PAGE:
Westminister Hall, Burial Grounds

“In the catacombs where ghostly bodies lie, in the silence you hear the screams go by.” ~Jackie Mae

by Jackie Mae

Westminster Hall was approaching. I looked along the long row of iron fencing as I approached from the west side. Dusk wasn’t far away and the setting sun played with the shadows and my imagination.

I could almost hear the children running, playing amongst the buildings from long ago. I heard the faint noise from a few rambling Model Ts going down the street with their distinct honk. Ladies in their feather-capped hats, long skirts flowing swishing in the occasional mud puddle. Men donned their bowler hats rushing to catch a street car.

Somehow the building standing tall and forbidding beyond the iron fence was calling to me; to walk among the many thousands that had come before. Did it want me to see and feel as others had before me or did it want something more sinister from me? I was compelled, I walked on.


The Iron Gate slowly opened for me. A faint whiff of boxwoods, this I always associated with “old,” reaffirmed in my mind that I was walking among the dead. A few feet in, Edgar Allan Poe’s tombstone sat. Alongside him, his beloved wife, Virginia, and his aunt, Maria Clemm lay. They were his best supporters.

Unfortunately, shortly before his untimely death, he was about to be married to Sarah Elmira Royster Shelton, who came from a wealthy family. Her family was very much against the union, and had, in fact, ended their engagement many years before.

There is much speculation as to what happened to Mr. Poe in the hours leading up to his death. One of the more popular possibilities is that Mr. Poe was a victim of cooping. This was a, not so uncommon, practice in the corrupt political system in the 1800s. Men would force their victims to change clothes and repeatedly vote for the candidate they wanted to win. Edgar Allan Poe was indeed found barely conscious with strange clothing on near a polling station.

I looked up from my wanderings and saw the entrance to the catacombs. The large wooden door, arched at the top, gave an eerie echo as we entered. No, I would not have gone alone on this journey down inside the catacombs. I clutched my partner as we stepped down into what felt like a hole that would swallow me whole.

Darkness had taken over the city and the sights and sounds of present day faded away in the dark shadows of the catacombs. I’m not sure what I expected but the stark silence and the smell of the still, stale air, gave me the feeling of being in another time and place.

I came up short when I saw a grotesque head on the tombstone before me. The eyes were downcast but as I moved forward it seemed to follow me. I stopped and looked back. No, it had not moved, the eyes were still downcast exactly as I had first seen it. Yet as I moved once again, I got the feeling it was watching me. The hairs on the back on my neck were nudging me to hurry and catch up to the rest of the group.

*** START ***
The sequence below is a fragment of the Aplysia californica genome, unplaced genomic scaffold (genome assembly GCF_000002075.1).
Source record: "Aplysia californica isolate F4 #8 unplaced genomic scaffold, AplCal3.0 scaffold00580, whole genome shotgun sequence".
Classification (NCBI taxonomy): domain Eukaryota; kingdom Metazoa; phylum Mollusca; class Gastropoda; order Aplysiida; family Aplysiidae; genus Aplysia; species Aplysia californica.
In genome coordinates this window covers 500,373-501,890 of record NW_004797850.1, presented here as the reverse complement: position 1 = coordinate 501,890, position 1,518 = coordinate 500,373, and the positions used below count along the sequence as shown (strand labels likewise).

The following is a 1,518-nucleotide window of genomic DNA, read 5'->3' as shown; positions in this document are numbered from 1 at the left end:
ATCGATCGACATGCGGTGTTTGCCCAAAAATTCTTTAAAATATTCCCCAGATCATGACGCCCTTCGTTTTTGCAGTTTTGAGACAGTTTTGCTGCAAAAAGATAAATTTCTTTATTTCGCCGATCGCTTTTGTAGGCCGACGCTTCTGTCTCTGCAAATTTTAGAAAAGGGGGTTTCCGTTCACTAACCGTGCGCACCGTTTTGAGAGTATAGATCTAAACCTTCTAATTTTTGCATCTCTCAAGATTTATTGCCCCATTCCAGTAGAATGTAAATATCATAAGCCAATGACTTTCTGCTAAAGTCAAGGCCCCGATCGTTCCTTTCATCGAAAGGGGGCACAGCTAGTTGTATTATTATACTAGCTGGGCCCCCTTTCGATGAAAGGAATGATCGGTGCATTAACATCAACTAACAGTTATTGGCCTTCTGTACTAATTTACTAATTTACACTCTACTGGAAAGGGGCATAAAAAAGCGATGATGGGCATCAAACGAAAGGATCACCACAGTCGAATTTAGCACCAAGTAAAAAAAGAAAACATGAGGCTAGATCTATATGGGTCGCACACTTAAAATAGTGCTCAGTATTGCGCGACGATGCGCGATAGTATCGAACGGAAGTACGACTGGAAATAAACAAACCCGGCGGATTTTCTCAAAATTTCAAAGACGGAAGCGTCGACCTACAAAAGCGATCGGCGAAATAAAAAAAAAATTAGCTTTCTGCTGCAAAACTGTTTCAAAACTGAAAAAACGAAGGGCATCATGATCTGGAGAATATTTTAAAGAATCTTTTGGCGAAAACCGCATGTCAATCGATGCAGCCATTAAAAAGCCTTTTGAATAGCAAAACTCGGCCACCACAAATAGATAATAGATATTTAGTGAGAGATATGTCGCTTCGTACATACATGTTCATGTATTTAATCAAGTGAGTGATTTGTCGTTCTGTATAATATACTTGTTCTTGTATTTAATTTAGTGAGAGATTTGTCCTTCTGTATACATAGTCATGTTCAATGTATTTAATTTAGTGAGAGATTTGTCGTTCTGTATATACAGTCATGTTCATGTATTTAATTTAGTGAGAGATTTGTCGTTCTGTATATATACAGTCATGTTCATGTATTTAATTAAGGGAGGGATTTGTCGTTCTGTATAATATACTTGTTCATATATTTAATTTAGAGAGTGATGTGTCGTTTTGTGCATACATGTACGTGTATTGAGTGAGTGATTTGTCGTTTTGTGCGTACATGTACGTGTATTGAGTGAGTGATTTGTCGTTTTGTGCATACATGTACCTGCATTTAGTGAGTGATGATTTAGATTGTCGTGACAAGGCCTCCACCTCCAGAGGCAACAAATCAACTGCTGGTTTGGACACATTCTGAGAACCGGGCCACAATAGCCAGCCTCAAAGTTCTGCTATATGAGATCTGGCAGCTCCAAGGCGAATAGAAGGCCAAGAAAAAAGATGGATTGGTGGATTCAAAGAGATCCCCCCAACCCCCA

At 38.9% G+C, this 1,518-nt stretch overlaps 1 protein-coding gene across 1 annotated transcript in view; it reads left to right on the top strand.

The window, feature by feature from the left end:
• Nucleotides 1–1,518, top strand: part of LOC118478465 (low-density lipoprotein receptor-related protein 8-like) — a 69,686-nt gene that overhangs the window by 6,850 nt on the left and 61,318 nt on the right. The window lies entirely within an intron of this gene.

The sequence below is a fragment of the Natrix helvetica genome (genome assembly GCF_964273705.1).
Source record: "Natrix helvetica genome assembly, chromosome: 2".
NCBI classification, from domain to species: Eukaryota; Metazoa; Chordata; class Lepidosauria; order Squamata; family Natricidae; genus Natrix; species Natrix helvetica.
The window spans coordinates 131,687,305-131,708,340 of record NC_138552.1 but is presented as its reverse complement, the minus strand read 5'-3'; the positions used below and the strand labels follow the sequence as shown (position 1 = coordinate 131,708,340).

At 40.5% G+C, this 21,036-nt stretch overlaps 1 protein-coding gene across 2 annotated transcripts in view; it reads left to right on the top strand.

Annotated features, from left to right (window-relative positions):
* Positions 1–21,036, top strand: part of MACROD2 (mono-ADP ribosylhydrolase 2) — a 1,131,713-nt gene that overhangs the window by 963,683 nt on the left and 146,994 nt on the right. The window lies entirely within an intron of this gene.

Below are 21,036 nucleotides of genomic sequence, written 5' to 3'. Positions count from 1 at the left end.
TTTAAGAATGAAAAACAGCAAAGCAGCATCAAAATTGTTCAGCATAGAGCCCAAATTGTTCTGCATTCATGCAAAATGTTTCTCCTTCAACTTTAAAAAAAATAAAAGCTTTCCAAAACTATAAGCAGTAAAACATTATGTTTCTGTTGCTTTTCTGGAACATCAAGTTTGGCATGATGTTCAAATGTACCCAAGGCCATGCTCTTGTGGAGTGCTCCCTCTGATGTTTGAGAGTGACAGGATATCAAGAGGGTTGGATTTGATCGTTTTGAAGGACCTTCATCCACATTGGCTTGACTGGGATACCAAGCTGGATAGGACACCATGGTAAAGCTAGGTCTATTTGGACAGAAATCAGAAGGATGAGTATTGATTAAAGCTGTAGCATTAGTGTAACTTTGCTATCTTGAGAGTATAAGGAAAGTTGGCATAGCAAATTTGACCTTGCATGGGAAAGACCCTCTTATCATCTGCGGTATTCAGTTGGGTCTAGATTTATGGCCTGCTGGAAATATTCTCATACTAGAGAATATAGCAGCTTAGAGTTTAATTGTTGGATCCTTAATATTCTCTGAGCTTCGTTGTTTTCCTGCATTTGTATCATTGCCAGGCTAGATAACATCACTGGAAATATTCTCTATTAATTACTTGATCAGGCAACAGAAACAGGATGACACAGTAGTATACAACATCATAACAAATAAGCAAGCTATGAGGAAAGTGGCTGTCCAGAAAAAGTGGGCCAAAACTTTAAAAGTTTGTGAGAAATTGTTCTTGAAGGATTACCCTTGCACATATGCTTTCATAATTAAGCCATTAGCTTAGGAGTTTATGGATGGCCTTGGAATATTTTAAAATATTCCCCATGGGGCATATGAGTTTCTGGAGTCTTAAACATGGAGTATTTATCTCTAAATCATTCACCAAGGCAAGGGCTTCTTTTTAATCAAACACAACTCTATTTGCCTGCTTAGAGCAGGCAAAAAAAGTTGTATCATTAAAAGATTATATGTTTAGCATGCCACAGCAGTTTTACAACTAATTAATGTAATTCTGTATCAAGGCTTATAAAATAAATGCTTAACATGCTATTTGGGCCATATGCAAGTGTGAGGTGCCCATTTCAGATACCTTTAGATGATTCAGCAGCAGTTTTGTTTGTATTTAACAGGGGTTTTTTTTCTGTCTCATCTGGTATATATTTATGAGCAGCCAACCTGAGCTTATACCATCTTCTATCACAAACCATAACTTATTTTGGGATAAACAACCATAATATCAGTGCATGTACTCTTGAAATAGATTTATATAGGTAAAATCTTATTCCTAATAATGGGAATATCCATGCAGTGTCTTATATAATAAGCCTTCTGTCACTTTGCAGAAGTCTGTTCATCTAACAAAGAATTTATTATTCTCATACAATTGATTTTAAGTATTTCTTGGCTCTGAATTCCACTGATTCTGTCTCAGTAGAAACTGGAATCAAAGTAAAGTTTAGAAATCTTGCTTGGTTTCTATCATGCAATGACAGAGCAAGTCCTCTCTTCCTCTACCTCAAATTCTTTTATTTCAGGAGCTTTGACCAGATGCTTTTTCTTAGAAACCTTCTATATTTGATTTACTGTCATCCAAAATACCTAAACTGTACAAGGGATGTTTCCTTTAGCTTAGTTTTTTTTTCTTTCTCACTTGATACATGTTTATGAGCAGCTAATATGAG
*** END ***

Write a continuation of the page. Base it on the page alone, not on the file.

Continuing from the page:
Rejoining the group, I was struck by a small child’s tomb.  I felt a distinct chill all around me as I was reminded that many children did not live to adulthood. Childhood illnesses along with unhealthy eating habits meant many young lives were cut far too short.

Some of the occupants here in this seemingly peaceful place were victimized even in death. There was a need; you see, “men of science” needed cadavers to practice with. And there were those, with less than redeeming qualities, who dug recently deceased members of society and brought them to the School of Medicine on the corner of Lombard and Greene Street. Many of these grave-digging men turned a pretty penny in this profession. Oddly enough, when renovations were made in the 1990s at University of Maryland, School of Medicine, Davidge Hall, they found some poor souls still resting within the walls waiting.

Walking on, as the shadows were closing in on me, I snapped photo after photo just so I could see if anything strange would appear. Low and behold I was stunned to see what appeared to be orbs in many of the photos. Not dust on the lens, as I first tried to convince myself, but orbs, most likely. I will never know for sure.

As our tour concluded, I took one last look in the upstairs window. No, it couldn’t be—could it? You should visit Westminster Hall Burial Grounds in the evening, just before dark. Be sure you don’t come alone.

I am most grateful to our tour guide, Lu Ann Marshall, who gave an excellent presentation, giving the background history leading up to present day. She weaved myths and legends into the story giving a truly wonderful experience for all.

Westminster Hall Burial Grounds, 515 W. Fayette St., Baltimore, MD 21201 Please go to http://www.westminsterhall.org/ or call 410.706.2072 to book your own tour.


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